China and India must shed burden of the dead past to move ahead

By Deng Xijun, Charge d’ Affaires, Embassy of the People’s Republic of China in India

Besides China, which country in Asia or across the world has the biggest market for fast-moving consumer goods? Only India. A study report of Boston Consulting Group points out that, by 2020, the middle class of India will grow to 45% of its population. From 2010 to 2020, the consumer expenditures of China and India are expected to reach $64 trillion. Such huge market potential draws Chinese businessmen to India.

As two of the fastest-growing economies in the last 10 years, China and India are expected to have more robust trade and economic cooperation in the future. China now is India’s largest trading partner. Indian companies such as InfosysBSE 2.08 % and Tatas have opened branches in China. Chinese companies such as Huawei, ZTE and Shanghai Electric are carrying out projects and programmes in India. Every time I took the flight from Delhi to Guangzhou, I could see a large number of Indian friends coming to China for business opportunities. However, compared with the huge market potential, the trade volume of around $70 billion and the mutual investment of less than $1 billion between China and India are just the tip of the iceberg.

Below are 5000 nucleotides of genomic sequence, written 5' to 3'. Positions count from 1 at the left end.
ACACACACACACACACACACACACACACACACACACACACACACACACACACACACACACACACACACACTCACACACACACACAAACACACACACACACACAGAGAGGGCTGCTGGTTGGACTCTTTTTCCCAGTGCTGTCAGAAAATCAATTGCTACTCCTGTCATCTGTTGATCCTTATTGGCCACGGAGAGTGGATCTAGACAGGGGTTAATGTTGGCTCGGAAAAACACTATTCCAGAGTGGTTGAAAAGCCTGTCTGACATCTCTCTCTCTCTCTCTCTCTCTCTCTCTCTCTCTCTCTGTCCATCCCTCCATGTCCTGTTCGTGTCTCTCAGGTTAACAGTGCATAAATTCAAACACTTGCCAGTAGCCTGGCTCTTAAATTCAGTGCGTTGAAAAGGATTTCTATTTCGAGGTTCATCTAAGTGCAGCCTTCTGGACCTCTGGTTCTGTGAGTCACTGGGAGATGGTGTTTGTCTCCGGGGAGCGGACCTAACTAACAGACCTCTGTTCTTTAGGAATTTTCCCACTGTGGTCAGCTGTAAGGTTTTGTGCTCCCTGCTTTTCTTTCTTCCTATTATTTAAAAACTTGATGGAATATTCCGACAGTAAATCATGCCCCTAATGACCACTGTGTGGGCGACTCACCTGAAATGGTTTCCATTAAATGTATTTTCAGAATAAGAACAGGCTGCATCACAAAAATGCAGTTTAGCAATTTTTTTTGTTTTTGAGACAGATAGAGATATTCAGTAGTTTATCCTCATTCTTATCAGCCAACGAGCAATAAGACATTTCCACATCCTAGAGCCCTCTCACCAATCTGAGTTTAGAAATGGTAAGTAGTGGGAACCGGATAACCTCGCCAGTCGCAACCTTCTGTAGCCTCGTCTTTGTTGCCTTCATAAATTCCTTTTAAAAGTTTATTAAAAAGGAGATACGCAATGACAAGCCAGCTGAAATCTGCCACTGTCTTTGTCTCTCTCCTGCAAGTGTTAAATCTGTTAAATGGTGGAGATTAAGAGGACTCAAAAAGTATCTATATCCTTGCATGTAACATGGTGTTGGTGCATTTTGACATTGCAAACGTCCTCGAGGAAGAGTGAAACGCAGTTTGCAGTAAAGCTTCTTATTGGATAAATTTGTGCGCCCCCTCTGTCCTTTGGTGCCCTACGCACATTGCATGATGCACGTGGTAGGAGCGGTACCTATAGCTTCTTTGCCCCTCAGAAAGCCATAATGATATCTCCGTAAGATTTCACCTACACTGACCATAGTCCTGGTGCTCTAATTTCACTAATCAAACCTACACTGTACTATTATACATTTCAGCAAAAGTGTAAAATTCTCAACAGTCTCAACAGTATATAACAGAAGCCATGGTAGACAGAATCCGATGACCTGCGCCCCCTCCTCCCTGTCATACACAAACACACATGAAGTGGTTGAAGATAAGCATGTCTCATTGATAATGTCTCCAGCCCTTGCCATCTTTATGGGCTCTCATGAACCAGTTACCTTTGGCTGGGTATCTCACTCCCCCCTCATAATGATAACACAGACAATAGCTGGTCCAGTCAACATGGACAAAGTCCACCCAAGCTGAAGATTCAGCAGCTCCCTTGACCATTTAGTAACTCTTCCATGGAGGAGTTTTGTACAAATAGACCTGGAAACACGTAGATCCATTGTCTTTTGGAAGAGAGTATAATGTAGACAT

India is planning to invest massively to develop infrastructure in the next five years. The advanced technology and good cost performance of Chinese companies will fit well. The Indian government recently opened up the retail sector to foreign brands. It will provide more opportunities for Chinese businessmen. India’s experience in financial, service and private sector is precisely what China needs to learn for economic restructuring. In a word, China and India have every reason to explore each other’s market and increase mutual investment. When the global economy is slowing down and the US and European markets shrinking, the growth forecast of China and India has also been trimmed. If we two countries could carry out win-win economic cooperation, it would extend our prime period of development to an even longer one.

Undeniably, the current China-India relations cannot be termed “as intimate as brothers”. There is something between us. Maybe due to the unforgettable scars left by the 1962 conflict, a small group of people always hype the potential conflicts and competition between China and India, describing our two countries as mutual threats and rivals. This inevitably affects bilateral trade and economic cooperation. Actually, the common interests between China and India far outweigh the differences. The overriding task of China and India is economic development. How to raise the world GDP per-capita ranking and how to improve the living standards of 2.5 billion people are our common challenges. On the way to this goal, China and India need to learn from, and cooperate with, each other.

The world today is no longer what it was 50 years ago, neither is China or India. When the economies and fates of China and India are increasingly bound together, our thoughts also need to change with the times. We should say goodbye to the shadow of the past and look at the China-India relations in a new and comprehensive way with a light heart. Only then can we join hands to move forward even faster and farther.

Source: The Economic Times